Thursday, 8 June 2017

SOUTH AFRICA: Fire In Knysna Cape Town More Than 10,000 Residents Evacuated

More than 10,000 people have been evacuated from a scenic coastal town in South Africa that has been devastated by wildfires, officials have said.

Military equipment has been used to fightmore than 25 fires in Knysna, they added.

At least eight people have been killed in the storms and fires that have been raging in the town and other areas of the Western Cape region.

Strong wind storms in 30 years caused the fires.

At least 150 properties have been destroyed in Knysna, according to the fire service.

The town has a population of 77,000. It lies 500km (310 miles) east of Cape Town on South Africa's famed Garden Route.

Humanitarian support is being co-ordinated for an estimated 8,000 to 10,000 residents of the Greater Knysna area, after devastating fires, said James-Brent Styan, spokesman for the Western Cape local government ministry.

The South African National Defence Force (SANDF) would assist in a water-bombing operation to extinguish the fires, its spokesman Simphiwe Dlamini said.

About 150 troops would also be deployed to make sure that criminals do not loot properties that have been vacated, he added.

In May, the Western Cape province declared a drought disaster after two reservoirs had completely dried up. It was said to have been the region's worst drought in more than a century.

Several other southern African nations were also affected by the two-year drought, which was caused by the El Nino climate phenomenon.

However, many parts of the region are now experiencing bumper maize harvests.

Up to ten thousand people were evacuated from their homes as fires continued to ravage South Africa's Western Cape region on Thursday, fanned by a ferocious winter storm.

Knysna, a town of 77,000 people 500 kilometres (310 miles) east of Cape Town on South Africa's famed Garden Route, was worst hit as firefighters battled to quell 26 fires along the tourist trail.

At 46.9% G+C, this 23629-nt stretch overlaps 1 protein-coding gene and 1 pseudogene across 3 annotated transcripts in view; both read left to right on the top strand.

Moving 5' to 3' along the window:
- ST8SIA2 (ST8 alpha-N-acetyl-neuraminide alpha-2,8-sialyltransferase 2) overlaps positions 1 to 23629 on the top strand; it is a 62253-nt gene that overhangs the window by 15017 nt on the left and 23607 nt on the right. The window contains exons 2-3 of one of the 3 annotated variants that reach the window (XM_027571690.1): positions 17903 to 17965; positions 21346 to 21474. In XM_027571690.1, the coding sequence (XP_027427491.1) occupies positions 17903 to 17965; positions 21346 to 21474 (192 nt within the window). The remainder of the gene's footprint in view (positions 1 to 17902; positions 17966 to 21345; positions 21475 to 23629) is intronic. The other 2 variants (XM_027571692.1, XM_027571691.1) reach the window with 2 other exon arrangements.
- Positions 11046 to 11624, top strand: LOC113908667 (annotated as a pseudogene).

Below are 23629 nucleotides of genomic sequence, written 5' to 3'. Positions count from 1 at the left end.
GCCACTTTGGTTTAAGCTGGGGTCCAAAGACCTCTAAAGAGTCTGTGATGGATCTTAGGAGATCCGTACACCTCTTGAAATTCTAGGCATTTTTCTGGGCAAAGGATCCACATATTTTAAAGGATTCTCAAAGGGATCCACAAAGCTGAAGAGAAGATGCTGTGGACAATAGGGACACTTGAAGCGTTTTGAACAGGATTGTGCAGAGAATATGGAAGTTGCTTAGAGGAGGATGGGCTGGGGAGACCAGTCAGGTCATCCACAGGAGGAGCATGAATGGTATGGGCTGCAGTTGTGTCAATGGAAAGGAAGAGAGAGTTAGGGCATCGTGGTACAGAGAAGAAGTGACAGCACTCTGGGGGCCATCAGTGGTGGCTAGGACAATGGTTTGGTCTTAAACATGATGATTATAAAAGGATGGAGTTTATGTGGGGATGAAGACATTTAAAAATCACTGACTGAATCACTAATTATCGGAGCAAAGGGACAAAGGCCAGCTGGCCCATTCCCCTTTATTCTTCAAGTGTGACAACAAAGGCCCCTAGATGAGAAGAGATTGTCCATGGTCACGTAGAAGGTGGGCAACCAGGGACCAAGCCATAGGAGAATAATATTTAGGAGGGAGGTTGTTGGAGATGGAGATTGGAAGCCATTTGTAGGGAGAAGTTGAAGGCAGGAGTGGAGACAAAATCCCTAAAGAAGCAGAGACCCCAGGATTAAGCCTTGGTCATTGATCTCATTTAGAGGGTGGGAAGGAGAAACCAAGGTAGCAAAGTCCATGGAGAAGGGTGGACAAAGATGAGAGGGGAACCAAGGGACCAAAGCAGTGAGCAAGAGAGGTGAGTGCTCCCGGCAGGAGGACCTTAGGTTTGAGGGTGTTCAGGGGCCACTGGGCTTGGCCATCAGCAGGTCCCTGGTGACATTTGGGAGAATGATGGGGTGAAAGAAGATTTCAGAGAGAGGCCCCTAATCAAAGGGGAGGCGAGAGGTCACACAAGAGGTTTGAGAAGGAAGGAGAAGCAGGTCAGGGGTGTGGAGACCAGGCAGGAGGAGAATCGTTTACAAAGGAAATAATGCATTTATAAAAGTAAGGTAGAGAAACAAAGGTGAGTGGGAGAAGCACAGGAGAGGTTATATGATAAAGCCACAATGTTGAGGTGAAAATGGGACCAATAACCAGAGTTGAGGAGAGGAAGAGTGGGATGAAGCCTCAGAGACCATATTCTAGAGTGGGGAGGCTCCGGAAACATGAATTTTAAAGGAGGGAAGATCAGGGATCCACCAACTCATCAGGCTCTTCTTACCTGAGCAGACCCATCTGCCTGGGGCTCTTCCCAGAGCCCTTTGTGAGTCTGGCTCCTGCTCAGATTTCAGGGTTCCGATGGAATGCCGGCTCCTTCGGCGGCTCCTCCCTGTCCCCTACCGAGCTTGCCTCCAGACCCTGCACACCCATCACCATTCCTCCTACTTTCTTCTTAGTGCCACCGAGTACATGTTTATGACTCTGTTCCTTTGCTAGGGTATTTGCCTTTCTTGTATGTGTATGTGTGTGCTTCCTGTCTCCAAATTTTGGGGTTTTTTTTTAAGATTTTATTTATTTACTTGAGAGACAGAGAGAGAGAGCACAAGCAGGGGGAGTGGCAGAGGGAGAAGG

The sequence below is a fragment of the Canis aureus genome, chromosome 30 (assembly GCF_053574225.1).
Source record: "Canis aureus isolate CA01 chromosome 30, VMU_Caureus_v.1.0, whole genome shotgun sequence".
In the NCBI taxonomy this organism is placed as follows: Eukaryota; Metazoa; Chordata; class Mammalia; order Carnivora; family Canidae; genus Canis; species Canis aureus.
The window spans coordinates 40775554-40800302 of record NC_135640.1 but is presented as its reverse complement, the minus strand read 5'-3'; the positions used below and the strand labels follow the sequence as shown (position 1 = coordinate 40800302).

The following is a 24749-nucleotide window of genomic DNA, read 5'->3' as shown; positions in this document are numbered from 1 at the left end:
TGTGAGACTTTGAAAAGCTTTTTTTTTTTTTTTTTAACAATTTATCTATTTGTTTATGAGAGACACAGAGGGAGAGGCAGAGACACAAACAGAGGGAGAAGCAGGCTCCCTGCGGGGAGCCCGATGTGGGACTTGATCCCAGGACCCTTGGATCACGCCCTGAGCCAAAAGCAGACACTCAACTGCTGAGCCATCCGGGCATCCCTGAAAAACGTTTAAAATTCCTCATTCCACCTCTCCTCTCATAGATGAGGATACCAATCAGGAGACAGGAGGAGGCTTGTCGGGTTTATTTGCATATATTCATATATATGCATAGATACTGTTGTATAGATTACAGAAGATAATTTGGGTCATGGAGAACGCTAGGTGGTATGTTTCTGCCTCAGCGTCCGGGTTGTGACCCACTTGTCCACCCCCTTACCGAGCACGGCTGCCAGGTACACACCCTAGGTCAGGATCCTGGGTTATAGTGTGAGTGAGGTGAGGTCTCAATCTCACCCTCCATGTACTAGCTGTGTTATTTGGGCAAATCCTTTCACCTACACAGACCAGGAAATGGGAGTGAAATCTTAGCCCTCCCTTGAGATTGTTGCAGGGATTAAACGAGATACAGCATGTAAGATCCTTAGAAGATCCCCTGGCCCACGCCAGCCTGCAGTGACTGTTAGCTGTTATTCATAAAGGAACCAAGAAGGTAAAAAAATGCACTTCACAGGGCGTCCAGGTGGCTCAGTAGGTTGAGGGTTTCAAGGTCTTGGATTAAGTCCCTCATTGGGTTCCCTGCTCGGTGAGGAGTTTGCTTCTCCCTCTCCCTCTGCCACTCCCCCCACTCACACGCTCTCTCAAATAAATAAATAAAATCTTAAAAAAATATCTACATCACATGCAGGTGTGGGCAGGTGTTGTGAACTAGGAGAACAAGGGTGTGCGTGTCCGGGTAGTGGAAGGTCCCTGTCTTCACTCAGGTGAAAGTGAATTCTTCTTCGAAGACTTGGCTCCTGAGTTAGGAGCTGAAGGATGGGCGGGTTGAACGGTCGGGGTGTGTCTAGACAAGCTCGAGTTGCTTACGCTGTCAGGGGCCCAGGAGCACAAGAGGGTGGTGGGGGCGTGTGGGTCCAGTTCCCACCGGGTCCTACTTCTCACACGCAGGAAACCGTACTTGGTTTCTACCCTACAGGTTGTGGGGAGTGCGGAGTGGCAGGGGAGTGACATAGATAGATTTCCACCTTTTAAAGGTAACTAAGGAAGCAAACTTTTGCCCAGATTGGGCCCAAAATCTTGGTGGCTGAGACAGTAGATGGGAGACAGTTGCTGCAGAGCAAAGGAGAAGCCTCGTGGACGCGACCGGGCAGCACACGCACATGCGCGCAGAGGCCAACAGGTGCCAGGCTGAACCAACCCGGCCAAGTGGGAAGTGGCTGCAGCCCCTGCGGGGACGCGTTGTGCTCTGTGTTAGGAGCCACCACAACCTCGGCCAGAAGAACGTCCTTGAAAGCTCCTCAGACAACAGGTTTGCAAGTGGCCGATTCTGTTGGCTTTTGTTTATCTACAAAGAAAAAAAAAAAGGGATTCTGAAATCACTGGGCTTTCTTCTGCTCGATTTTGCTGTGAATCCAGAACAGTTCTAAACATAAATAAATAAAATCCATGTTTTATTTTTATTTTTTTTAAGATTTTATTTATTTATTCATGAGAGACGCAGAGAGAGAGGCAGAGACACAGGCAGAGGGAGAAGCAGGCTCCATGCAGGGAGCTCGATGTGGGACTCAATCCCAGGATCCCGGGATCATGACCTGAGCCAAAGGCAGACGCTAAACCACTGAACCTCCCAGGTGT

High winds from a storm that claimed eight lives as it battered the Western Cape region have caused the blaze to spread rapidly.

The storm, which struck on Tuesday, has damaged buildings, felled trees, left 46,000 homes without electricity and caused travel chaos as flights and rail services were hit by gale-force winds and flooding.

Colin Deiner, the chief director of the Western Cape's fire service, told Voice of the Cape radio that at least 150 structures had been destroyed.

Western Cape premier Helen Zille told Kaya FM: "What we need is air power -- water-bombing, and helicopters to see which areas are affected and who needs to be evacuated."

Zille has been suspended from her party the main opposition Democratic Alliance over tweets apparently endorsing colonialism, but remains head of the regional government. She spent the night in Knysna to coordinate the response of emergency services to the crisis.

The fire in Knysna is the largest and most destructive fire in a built up area in the Western Cape in recent memory with thousands displaced.

It comes on the back of the worst storm seen in the Western Cape in at least thirty years, said Western Cape government spokesman James-Brent Styan in a statement. To date between 8,000 and 10,000 Knysna inhabitants have been safely evacuated."